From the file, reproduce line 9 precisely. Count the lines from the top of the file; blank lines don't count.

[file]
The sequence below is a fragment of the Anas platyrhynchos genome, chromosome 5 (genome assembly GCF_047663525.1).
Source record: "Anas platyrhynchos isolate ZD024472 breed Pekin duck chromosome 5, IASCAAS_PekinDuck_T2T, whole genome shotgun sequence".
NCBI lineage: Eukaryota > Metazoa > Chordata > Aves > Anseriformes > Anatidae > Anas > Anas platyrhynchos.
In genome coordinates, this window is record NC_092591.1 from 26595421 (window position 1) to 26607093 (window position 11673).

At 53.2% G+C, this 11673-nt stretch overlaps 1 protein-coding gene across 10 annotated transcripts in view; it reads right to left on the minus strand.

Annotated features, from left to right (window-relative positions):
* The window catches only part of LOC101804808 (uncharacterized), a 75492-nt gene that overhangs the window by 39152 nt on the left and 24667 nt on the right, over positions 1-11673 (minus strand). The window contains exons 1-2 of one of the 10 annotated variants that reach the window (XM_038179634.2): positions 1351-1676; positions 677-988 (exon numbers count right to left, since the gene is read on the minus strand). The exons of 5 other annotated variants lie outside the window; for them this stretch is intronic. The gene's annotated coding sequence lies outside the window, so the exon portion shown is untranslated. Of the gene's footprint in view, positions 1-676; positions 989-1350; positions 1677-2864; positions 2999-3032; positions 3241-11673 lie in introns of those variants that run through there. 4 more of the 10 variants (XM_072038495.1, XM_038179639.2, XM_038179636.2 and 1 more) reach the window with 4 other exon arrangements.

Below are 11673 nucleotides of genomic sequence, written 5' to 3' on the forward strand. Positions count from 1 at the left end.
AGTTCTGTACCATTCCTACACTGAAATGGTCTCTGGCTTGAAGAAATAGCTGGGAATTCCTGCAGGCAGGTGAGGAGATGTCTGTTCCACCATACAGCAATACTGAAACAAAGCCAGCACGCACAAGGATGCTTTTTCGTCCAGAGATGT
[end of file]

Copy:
AGTTCTGTACCATTCCTACACTGAAATGGTCTCTGGCTTGAAGAAATAGCTGGGAATTCCTGCAGGCAGGTGAGGAGATGTCTGTTCCACCATACAGCAATACTGAAACAAAGCCAGCACGCACAAGGATGCTTTTTCGTCCAGAGATGT